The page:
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The Democratic Strategist

Political Strategy for a Permanent Democratic Majority


A Brief Note about the So-called “Conservative Movement” and the Democratic Party

As the eulogies for Bill Buckley give way to more cerebral discussions of modern day conservatism, it is worth stopping for a moment to insist upon a basic fact – one that Democrats should never allow the mainstream media (or themselves) to forget.
Despite the frequent use of the term “movement” by the press, the “conservative movement” that has provided the Republican Party with its basic ideology since the Reagan- Gingrich era is profoundly different from the two major social movements whose viewpoints are deeply embedded in the basic outlook and philosophy of the Democratic Party.
The Democratic Party’s economic perspective comes not simply from the legislation of the New Deal and Franklin Roosevelt, but from the epic struggle of the American trade union movement in the 1930’s. Equally, at the heart of the modern Democratic Party’s social philosophy lies the historical experience of the civil rights movement and the legacy of Martin Luther King.
These two social movements had three things in common. They were struggles of profoundly disadvantaged and oppressed groups for basic social and economic justice, they were grass-roots, bottom-up movements in which leaders emerged from the rank and file, and they were led by dedicated militants who made huge personal and human sacrifices.
Both trade union and civil right organizers lived with the constant fear of death, vicious beatings, or imprisonment and both movements had many famous martyrs killed in the struggle (the Haymarket victims and Joe Hill for the trade unionists; Emmet Till, Medgar Evers, the Mississippi Three, (Chaney, Goodman and Schwerner) and the children of the Birmingham bombing for the civil rights movement). Many of the leaders of both movements spent significant time in jail — it was, in fact, a proud badge of honor and a symbol of their commitment to the cause.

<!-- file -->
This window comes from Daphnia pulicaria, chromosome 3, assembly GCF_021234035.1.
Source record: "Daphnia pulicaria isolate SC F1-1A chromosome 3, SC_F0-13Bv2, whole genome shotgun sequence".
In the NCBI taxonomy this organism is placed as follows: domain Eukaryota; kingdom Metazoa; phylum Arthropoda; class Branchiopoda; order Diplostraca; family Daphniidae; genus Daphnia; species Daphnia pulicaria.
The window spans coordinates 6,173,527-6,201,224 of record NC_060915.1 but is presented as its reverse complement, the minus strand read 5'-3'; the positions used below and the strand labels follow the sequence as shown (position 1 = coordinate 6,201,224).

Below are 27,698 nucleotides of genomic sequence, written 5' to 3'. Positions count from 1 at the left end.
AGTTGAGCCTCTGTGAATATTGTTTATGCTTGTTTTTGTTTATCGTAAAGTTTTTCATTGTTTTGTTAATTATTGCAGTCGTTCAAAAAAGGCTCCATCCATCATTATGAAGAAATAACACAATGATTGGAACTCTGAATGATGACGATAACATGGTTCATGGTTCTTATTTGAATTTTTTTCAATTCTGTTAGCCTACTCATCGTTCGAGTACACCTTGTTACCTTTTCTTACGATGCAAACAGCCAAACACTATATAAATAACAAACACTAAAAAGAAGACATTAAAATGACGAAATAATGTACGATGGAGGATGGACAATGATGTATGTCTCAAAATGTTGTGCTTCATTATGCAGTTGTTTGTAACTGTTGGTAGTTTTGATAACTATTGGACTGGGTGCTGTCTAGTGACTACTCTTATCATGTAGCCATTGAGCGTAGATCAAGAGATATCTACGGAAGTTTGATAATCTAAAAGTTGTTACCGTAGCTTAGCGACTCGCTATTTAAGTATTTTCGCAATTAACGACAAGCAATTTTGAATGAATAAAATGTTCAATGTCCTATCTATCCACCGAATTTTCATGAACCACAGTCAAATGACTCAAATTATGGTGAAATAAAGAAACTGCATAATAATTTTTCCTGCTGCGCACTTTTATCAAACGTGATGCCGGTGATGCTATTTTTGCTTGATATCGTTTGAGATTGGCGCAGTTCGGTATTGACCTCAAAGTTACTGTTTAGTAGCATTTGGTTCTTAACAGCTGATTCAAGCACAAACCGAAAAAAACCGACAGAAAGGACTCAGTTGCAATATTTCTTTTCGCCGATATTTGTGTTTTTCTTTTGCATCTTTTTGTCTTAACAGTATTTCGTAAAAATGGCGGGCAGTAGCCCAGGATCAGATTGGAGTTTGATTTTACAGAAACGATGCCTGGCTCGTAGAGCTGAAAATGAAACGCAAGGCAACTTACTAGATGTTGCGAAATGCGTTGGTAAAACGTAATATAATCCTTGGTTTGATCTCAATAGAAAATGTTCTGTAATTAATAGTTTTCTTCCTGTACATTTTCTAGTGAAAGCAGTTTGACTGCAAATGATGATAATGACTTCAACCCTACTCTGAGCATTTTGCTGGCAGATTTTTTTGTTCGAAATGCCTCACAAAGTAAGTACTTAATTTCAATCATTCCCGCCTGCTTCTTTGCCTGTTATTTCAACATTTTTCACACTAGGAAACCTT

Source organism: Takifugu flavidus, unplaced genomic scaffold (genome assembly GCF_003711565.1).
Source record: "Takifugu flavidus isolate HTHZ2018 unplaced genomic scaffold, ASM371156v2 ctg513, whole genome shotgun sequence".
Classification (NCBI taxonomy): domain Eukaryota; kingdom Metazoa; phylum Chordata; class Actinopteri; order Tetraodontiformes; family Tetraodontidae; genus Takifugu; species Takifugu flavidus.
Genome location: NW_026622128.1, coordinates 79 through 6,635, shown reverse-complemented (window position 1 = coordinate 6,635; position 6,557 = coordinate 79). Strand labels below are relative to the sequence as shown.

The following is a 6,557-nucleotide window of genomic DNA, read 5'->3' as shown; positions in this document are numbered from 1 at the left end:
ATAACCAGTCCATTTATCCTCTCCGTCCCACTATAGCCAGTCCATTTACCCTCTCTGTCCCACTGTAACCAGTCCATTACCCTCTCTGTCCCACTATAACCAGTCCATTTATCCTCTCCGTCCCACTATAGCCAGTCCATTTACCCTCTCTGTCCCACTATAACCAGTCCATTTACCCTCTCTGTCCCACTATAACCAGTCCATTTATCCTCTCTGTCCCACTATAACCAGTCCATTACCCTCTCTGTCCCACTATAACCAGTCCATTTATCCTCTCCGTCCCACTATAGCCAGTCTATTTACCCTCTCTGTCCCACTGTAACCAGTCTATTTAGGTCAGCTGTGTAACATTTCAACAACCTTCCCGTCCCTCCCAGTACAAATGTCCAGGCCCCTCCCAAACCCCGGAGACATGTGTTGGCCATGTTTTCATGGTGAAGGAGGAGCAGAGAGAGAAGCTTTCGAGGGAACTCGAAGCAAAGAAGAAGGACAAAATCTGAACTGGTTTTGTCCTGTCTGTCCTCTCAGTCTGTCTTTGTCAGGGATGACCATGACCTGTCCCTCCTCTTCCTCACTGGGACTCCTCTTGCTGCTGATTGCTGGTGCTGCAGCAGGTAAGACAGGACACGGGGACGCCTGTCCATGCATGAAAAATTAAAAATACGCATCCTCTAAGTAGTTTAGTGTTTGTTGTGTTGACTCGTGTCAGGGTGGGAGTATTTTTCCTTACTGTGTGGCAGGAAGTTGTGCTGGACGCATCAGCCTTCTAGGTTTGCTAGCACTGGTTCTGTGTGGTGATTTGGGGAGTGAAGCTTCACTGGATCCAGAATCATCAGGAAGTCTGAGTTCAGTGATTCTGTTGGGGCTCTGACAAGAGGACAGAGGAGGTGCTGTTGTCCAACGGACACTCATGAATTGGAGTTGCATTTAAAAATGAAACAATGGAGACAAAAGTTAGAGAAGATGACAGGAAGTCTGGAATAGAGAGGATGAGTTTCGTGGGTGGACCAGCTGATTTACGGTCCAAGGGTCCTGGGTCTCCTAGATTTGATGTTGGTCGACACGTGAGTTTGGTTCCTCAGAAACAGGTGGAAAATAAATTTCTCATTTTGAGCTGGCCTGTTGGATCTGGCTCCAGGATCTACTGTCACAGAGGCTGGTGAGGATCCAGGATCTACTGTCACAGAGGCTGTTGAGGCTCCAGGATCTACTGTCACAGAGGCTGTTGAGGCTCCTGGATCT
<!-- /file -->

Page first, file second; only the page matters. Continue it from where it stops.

Sadly, for many people under the age of 40 these realities — which everybody knew perfectly well at the time — now sound like melodramatic exaggerations. But they are not; they are simple statements of fact.
The modern “official” conservative movement on the other hand – although in some respects indeed a social movement – was and is to a significant degree a movement of the “haves” rather than the “have-nots” and as a result has never had any of the three characteristics above.
The modern conservative movement was heavily subsidized by foundations and wealthy individuals from its beginnings. By the 1980’s there was a substantial network of think-tanks, book publishers, house-organ magazines, scholarships and internships that recruited and financially supported young conservatives. Communication with ordinary people was overwhelmingly conducted by very sanitary, “no getting the hands dirty” methods – largely direct mail and television (particularly televangelist programming) – rather than by any actual door-to-door, grass-roots organizing.
Now to be sure. there have indeed been a number of genuine right-wing, grass roots activist movements since the 1970’s. There have been skinhead/racist/survivalist groups (like “The Order” and “White Power” in 1980’s, the militia movement in 1990s, the Minutemen today), and also broader grass-roots movements to fight local gun control initiatives, to infiltrate local school boards to mandate creationism and to conduct civil (and also very uncivil) disobedience against abortion clinics.
All of these movements shared two characteristics – they were authentically bottom up, grass-roots movements and they were all treated like embarrassing, party-crashing, beer-drinking, trailer park trash phenomena by the official beltway conservative “movement”.
On the other hand when the current generation of “official” conservative spokesmen – the Gingrichs, D’Souzas, Laffers, Murrays, Limbaughs, O’Reillys and Coulters– were in college in the 70’s and 80’s, the worst injustice most of them suffered was having to listen to pompous tenured radicals talk endlessly about Foucault and Germaine Greer rather than Edmund Burke and Adam Smith.
It is important for Democrats to point this out whenever the media casually equate the modern conservative “movement” with the genuine social movements that underlie the Democratic coalition because it creates a false equivalence between the moral authority of the two. It artificially imbues official “inside-the-beltway” conservatism with connotations of a genuine grass-roots social movement – traditions of altruism and self sacrifice, identification with the struggle for justice and solidarity with the underdog.
Let’s face the facts. The conservative movement indeed recognized and capitalized upon a number of genuine and sincere grievances of working-class and other ordinary Americans. But the middle-class and upper-class, white American men who compose the official conservative movement have never in their “custom-tailored-suit- and- tie”, “better-side-of town” lifetimes been the oppressed victims of systematic social injustice.
This is illustrated by an ironic fact. Genuine grass-roots social movements of the oppressed always have songs and anthems that express their deepest social ideals. At the end of every union organizing meeting trade unionists would always sing “Solidarity Forever”. Every civil rights rally concluded with the singing of “Oh Freedom” and “We Shall Overcome”.